GSLIS Professor of Practice Maureen Sullivan Runs for ALA President
By Sasha Nyary, Dean’s Editorial Fellow
GSLIS Professor of Practice Maureen Sullivan Runs for ALA President Maureen Sullivan’s nearly 40 years in libraries began when she was an undergraduate at the University of Maryland and got hired as a page at a local public library. She was so impressed with the librarians and liked the environment so much that she quickly followed her B.A. with an M.L.S. A professor of practice in the Ph.D. MLIP (Managerial Leadership in the Information Professions) concentration at GSLIS, Sullivan’s expertise and experience are in human resources and library management. She has been involved with the American Library Association (ALA) for almost as long as she has been a professional librarian. If Sullivan wins the election this spring, she’ll be the third president in the last four who is affiliated with GSLIS.
Why are you running for the presidency of ALA?
Part of the reason is that it’s one of the best ways to give back. Very early on, I had an informal opportunity to be an emerging leader. More seasoned people took an interest in me, made sure to introduce me to people, and helped me identify opportunities to be more involved. They really opened doors for me. And everything I’ve done in ALA in some way has benefitted either the work
I’ve done as a human resources administrator or the work I do as a consultant and educator. It’s been the best way to form a network of relationships. ALA is the association representing libraries and librarians. It’s our best means to have the rest of the world understand what we who work in libraries contribute to our community.
What does the president do?
First and foremost, the president provides leadership to the whole association. He or she is responsible for managing a variety of meetings, particularly the
executive board and council. Probably the most important role is to represent the association and the profession to the world at large. The president spends a fair amount of time with the media. And the president also does important work when he or she is deciding who will be appointed to all of the committees.
What are the issues at ALA?
Internally, there’s a need to make changes in the way the association works, and it’s being actively pursued. There’s a real desire to have ALA become even more inclusive and responsive to the broad diversity of needs, interests, and preferences of its members. The 2011 to 2015 strategic plan, which came out of the summer meeting last June, addresses this. That goes along with the question of how we retain younger members of ALA. A report came out describing a series of steps to do that.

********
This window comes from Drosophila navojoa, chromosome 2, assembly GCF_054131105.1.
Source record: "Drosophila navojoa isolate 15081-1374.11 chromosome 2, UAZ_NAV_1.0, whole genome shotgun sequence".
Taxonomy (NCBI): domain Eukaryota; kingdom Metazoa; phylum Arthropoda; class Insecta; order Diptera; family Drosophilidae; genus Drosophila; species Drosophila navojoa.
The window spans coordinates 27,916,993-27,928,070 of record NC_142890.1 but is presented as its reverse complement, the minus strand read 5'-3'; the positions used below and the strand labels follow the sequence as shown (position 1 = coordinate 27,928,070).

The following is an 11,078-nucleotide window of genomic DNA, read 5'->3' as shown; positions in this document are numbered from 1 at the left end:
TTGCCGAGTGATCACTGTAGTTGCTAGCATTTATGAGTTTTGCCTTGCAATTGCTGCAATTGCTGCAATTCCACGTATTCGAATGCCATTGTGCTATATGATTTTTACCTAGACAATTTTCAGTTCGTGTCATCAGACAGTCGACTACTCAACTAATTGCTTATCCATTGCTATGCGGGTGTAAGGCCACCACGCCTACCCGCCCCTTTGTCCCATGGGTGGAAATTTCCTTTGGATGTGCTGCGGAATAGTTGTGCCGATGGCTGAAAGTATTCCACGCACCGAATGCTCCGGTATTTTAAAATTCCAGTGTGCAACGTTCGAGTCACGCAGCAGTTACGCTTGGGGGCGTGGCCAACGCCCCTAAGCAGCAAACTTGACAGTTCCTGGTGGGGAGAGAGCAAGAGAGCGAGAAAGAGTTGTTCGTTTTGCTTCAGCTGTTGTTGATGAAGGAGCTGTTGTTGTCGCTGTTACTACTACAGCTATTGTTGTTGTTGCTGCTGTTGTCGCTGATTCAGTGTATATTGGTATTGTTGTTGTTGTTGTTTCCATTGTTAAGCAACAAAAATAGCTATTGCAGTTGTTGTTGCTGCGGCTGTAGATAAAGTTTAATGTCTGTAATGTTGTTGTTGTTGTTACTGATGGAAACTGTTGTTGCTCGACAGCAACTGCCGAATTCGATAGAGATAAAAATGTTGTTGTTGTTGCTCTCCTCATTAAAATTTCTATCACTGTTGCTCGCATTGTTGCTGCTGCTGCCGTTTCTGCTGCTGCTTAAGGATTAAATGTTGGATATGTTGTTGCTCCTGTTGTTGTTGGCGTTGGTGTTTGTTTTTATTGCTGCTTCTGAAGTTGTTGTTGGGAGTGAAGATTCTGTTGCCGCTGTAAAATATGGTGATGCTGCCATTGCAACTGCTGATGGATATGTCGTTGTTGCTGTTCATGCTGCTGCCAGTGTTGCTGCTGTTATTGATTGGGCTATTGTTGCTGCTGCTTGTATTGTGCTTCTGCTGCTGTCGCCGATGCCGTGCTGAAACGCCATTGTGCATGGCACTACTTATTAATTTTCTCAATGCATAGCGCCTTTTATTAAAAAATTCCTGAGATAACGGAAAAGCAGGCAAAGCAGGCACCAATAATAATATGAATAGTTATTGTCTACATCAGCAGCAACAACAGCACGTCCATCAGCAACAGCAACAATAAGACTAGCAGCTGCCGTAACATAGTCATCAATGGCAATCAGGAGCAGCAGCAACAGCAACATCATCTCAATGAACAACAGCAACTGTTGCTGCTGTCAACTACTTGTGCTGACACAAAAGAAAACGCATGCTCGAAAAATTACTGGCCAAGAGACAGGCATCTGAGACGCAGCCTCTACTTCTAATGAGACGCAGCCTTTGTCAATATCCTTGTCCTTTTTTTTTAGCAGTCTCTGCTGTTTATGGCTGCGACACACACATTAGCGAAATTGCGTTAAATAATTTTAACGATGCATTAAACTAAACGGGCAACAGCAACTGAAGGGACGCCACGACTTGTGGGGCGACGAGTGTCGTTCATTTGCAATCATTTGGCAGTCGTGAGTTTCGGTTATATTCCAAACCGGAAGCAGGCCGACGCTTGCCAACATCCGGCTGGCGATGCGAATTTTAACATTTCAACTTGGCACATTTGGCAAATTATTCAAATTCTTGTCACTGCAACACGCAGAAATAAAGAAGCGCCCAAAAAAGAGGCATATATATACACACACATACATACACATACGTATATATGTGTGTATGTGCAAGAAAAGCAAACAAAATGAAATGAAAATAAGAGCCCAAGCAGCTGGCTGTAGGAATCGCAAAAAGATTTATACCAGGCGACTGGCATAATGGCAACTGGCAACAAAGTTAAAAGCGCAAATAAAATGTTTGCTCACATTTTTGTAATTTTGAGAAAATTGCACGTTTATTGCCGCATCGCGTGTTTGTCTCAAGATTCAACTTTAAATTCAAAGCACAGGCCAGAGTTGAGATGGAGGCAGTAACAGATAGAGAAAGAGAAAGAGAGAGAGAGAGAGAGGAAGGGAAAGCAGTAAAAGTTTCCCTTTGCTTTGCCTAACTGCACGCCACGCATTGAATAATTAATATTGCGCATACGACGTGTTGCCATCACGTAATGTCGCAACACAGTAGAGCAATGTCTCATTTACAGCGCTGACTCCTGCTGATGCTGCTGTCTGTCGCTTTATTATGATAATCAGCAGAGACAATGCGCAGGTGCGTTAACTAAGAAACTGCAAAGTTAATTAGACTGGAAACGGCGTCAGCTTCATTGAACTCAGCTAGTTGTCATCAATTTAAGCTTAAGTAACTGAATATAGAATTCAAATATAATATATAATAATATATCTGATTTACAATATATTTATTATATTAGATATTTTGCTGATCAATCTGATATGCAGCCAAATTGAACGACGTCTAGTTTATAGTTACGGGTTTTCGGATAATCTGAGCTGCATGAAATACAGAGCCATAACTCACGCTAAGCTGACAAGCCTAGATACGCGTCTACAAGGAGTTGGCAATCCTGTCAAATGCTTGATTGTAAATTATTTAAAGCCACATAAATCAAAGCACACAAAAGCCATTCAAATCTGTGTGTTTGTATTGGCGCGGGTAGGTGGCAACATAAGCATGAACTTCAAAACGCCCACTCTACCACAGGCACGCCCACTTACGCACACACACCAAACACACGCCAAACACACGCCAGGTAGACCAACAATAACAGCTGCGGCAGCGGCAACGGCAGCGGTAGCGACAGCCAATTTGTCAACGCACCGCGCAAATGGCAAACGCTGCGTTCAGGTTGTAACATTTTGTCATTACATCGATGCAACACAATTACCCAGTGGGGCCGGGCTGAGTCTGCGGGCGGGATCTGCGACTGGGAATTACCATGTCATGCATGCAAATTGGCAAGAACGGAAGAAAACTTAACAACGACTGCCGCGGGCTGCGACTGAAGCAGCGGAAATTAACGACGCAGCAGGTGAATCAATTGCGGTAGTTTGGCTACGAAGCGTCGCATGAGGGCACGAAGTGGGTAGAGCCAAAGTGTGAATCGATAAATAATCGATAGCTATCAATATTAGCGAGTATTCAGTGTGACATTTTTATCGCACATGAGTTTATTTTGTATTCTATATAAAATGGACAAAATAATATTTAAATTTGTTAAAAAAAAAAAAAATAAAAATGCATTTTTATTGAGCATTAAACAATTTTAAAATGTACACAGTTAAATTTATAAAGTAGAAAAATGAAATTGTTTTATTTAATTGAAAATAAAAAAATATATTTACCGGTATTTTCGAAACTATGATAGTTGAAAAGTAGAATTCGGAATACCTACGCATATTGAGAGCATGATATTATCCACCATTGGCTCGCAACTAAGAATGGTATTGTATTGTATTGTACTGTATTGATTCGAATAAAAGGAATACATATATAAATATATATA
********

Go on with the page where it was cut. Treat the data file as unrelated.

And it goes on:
The third piece is: How can mid-winter be more effective? Should it become a virtual experience? The annual conference this summer, for the first time, is going to have a virtual component. The thinking is, it’s still going to be important to meet in person, but we also need to take advantage of the social
network and develop the means for people to be engaged.
What do you want to focus on, specifically? What’s your agenda?
It’s going to be important for me to understand what’s been accomplished out of the current administration’s work and to build on that. They’ve done a great job identifying effective people to lead some of their initiatives.
The key area, in my view, continues to be advocacy. I mean making an effort to have libraries and librarians at the table when decisions are being made in our communities. We need to be clear about what library and information professionals bring to that work. I think we bring some important things that we
underplay; one of them is our ability to get information that is useful and relevant, no matter what the topic.
I think we have to continue all of the good work that’s been done on intellectual freedom, and there are constant challenges. I also think as an association we’ve done some really good work in diversity and inclusion, particularly identifying ways to do that effectively in different libraries. The big issue right now is, how do we make sure libraries remain relevant and vital as the world
becomes increasingly digital?
The economic downturn is causing communities and organizations to look carefully at the resources allocated to various activities. And when administrators don’t understand what the libraries are doing and how they are making a difference, people are vulnerable.
We continue to have a segment of every population that doesn’t have the resources that administrators sometimes assume are there for them. And what I’m really talking about here is the lack of understanding, especially about how urban public libraries are a key resource — for a variety of reasons — to the people in the community, including the transient population. We’ve got a broadly diverse set of customers, clients, patrons. It’s challenging for libraries to figure out how they’re going to serve those populations with many needs and interests and preferences, but there’s a strong desire to do it.
Why should the GSLIS community vote for you?
I think one of the ways in which GSLIS will benefit is that I would be yet another person tied to Simmons who has a national position. This will highlight the MLIP program, particularly, and the entire GSLIS program, although I have to tell you, from where I sit, GSLIS doesn’t need to be highlighted. It’s right up
there. The other benefit is likely to be, if I assume this role, I’ll be learning a great deal about the issues, and I’ll be in a position to bring that back to Simmons.
For more information, please go to Sullivan’s website at
http://maureensullivan.org. The electronic poll opens on March 16
and extends through April 22. The new president will be announced
on April 29.